Henry Hudson (London, between 1560 and 1570 – Hudson Bay, c. 1611) was an English navigator and polar explorer.
Hudson made four voyages in search of the Northeast and Northwest Passage, of which the last two are especially known. On his third voyage, in the service of the VOC, Hudson found fertile land, rich in fish and fur. Later, skipper Adriaen Block sailed up and down three times in the following two years.
First two trips
In 1607 Hudson, in the service of the Muscovy Company, made his first voyage of discovery with the old barque Hopewell. Hudson was a skilled sailor and familiar with the work of Willem Barentsz. He explored the coasts of Spitsbergen and reached 80°23'N where heavy ice conditions made sailing impossible. Hudson rediscovered the volcanic island of Jan Mayen on his return journey.
In 1608 he made a second voyage; this time he had to look for a passage between Spitsbergen and Nova Zembla. In the Kara Sea, just like on his maiden voyage, he was stopped by ice.
In 1609 Hudson made another journey, this time in the service of the Chamber of the VOC in Amsterdam. On January 8, he signed the contract together with Jodocus Hondius, who acted as interpreter. It is not clear whether he came on his own initiative or was invited by merchants such as Dirck van Os. With the Halve Maen, a ship of less than 70 tons and a mixed Dutch and English crew (20 heads), he again went in search of the Northeast passage. The route had been discussed with Reverend Petrus Plancius, who held a theory that it would get warmer closer to the north and that there would be ice-free water there. Due to possible French competition, organized by Isaac le Maire, haste was required.
On April 4, 1609 he left the port of Amsterdam. Once around the North Cape, the ice conditions turned out to be even worse than on his previous trips. He received protests from his crew near Novaya Zemlya. Rather than persevere or give up, Hudson decided to turn the tide. He crossed the Atlantic and set out to find a passage through North America, relying on information from a settler from Virginia.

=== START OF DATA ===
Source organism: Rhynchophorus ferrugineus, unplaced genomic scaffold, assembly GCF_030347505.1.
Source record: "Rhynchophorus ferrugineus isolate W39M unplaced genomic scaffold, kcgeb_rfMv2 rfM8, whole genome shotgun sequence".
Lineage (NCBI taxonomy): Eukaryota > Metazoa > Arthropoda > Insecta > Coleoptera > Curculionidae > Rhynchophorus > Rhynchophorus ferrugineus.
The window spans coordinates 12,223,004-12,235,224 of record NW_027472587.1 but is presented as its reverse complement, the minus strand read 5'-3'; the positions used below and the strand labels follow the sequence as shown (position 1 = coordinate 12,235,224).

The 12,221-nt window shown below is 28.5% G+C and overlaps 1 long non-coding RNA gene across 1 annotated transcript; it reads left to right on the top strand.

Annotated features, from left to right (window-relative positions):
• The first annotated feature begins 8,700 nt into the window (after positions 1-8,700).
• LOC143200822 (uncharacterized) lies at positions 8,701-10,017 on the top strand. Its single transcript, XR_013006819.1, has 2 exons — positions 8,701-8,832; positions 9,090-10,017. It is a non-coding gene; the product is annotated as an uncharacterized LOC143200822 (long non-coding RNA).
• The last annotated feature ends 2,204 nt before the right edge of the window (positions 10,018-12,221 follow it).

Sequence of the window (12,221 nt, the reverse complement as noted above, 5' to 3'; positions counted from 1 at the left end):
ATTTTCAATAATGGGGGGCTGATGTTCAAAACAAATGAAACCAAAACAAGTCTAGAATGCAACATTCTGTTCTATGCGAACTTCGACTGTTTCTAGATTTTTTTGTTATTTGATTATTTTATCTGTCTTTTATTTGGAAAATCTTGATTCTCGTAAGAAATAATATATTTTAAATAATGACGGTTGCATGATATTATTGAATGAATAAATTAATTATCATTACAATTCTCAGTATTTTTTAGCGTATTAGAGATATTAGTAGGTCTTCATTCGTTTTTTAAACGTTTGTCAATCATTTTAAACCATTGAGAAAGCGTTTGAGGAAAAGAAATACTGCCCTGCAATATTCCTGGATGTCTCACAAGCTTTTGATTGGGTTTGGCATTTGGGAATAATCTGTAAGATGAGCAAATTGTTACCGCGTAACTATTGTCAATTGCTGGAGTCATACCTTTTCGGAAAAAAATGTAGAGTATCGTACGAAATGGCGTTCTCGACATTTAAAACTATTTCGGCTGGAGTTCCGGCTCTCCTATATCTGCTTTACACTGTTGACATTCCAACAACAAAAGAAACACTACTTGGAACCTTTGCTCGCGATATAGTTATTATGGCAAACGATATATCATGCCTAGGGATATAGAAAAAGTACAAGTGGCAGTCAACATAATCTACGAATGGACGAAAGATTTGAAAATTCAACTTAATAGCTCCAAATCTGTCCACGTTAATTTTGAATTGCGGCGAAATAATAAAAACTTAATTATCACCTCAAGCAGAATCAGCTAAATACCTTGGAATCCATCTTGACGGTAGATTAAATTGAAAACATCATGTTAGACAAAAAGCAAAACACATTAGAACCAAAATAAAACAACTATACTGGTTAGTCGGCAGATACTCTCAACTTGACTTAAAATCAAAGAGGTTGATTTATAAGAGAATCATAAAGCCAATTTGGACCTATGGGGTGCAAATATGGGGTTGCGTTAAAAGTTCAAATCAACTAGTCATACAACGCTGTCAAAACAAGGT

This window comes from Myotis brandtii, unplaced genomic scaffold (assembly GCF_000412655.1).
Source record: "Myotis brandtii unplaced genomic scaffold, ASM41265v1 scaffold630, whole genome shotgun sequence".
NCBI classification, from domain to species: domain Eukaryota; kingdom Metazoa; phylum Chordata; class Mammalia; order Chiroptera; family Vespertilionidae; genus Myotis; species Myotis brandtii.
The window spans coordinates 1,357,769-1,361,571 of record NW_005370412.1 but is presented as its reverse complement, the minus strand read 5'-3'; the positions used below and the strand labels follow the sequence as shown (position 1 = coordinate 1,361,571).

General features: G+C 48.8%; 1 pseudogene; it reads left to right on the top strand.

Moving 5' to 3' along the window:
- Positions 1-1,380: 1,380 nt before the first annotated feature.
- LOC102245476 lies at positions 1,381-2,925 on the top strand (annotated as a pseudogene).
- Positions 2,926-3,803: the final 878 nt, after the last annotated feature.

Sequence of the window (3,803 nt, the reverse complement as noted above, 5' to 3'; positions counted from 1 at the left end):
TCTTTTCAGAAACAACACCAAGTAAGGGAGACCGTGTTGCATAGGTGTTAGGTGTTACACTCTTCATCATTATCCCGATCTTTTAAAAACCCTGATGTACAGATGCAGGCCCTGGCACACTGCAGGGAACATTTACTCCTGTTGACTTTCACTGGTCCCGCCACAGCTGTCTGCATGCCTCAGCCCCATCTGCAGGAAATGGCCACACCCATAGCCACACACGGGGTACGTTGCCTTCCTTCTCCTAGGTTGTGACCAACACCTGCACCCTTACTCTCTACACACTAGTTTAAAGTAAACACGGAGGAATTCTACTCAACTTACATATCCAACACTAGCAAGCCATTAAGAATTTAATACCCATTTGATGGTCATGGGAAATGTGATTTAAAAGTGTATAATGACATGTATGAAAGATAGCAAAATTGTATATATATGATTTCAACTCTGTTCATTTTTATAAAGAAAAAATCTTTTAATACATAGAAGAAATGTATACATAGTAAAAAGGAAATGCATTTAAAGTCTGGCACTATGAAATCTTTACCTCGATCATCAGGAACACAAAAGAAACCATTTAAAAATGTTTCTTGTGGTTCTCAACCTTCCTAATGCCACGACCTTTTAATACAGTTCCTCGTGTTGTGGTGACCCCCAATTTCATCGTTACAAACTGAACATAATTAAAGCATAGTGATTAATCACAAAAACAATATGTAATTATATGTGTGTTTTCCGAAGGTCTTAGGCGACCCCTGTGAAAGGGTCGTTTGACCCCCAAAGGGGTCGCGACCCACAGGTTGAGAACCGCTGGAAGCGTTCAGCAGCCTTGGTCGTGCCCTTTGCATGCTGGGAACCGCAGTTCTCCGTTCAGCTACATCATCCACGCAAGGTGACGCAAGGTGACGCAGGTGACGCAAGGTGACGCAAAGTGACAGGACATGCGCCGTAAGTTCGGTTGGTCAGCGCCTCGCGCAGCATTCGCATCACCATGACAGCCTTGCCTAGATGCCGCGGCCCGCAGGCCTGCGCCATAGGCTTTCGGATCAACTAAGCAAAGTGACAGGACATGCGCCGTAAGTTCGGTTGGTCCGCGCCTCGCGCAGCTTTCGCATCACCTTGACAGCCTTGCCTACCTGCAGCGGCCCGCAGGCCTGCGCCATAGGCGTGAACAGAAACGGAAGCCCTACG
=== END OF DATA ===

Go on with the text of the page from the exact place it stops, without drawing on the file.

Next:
Hudson arrived west of Nova Scotia in mid-July, ran into a storm and followed the coast south with a new mast. On August 4, the ship sailed past Cape Cod. Hudson briefly explored Chesapeake Bay and Delaware Bay, and on September 3 reached the river that would be named first Mauritius and later after him. He was not the discoverer of the Hudson, by the way; the river had been known since Giovanni da Verrazzano's journey in 1524.
Hudson sailed approximately 200 kilometers up the river, near the present-day city of Albany. Along the way, reconnaissance trips were regularly made with the sloop. The crew traded green tobacco, oysters, corn on the cob, grapes, pumpkins, and beaver and otter skins with the Native Americans for trinkets, knives, and beads. One day the Indians broke their arrows to show Hudson that he need not be afraid. On September 23, Hudson decided to return, as it became clear that this river could not be the desired passage to the Pacific Ocean. On October 4 they put in the sea again and on November 7 Hudson arrived in Dartmouth (Devon).
After this voyage, Hudson was again prohibited from traveling under a foreign flag, and his next voyage in April 1610 was again under the English flag.
On this voyage, Hudson again crossed the Atlantic to America with the ship Discovery, but much further north than on his previous voyage. He reached the northeastern tip of the Canadian mainland, sailing between Baffin Island and Labrador through a strait promptly named Hudson Strait, which took him west to a large bay also named after him, Hudson Bay. He followed the east coast of Hudson Bay south to the southern tip (James Bay).
When the ship got stuck in the ice